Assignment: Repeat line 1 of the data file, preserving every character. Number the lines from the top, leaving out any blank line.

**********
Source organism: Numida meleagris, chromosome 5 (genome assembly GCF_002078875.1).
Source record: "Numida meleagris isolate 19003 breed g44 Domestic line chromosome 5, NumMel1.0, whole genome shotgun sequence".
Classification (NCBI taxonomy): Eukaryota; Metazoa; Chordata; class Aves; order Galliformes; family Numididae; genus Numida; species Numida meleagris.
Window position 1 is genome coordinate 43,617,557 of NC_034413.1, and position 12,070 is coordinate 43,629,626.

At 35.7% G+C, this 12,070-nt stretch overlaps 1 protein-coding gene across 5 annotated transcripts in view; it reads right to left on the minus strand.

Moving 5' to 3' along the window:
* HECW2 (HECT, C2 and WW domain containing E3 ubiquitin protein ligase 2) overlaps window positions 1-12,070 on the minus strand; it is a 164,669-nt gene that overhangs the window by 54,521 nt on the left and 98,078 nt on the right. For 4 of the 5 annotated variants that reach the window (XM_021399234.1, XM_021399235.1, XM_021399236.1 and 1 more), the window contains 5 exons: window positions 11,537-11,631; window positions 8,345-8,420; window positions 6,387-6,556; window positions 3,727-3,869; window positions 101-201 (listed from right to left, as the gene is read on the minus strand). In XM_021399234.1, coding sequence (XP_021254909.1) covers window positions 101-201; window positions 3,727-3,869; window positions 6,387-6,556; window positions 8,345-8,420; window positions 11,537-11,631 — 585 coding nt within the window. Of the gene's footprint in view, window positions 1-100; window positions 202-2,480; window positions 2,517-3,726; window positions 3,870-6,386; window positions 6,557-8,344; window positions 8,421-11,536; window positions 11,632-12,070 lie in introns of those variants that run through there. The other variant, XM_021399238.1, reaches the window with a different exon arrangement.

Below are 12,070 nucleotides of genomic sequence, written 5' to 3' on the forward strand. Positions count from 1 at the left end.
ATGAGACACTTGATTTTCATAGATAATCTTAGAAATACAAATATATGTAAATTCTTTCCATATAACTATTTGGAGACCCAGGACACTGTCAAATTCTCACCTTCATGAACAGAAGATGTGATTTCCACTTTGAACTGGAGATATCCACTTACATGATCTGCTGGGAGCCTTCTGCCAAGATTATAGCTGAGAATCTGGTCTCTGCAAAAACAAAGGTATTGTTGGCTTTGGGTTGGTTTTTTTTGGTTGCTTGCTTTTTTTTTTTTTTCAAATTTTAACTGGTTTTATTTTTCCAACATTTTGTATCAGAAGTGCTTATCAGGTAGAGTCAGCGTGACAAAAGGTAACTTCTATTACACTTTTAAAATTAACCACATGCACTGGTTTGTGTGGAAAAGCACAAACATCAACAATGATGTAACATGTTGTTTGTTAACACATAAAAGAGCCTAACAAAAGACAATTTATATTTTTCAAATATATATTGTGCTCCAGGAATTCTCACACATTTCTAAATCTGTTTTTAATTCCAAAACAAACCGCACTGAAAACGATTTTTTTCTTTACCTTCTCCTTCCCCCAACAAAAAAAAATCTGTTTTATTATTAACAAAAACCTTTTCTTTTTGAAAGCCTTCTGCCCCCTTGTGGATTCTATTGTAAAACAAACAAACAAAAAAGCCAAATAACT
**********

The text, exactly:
Source organism: Numida meleagris, chromosome 5 (genome assembly GCF_002078875.1).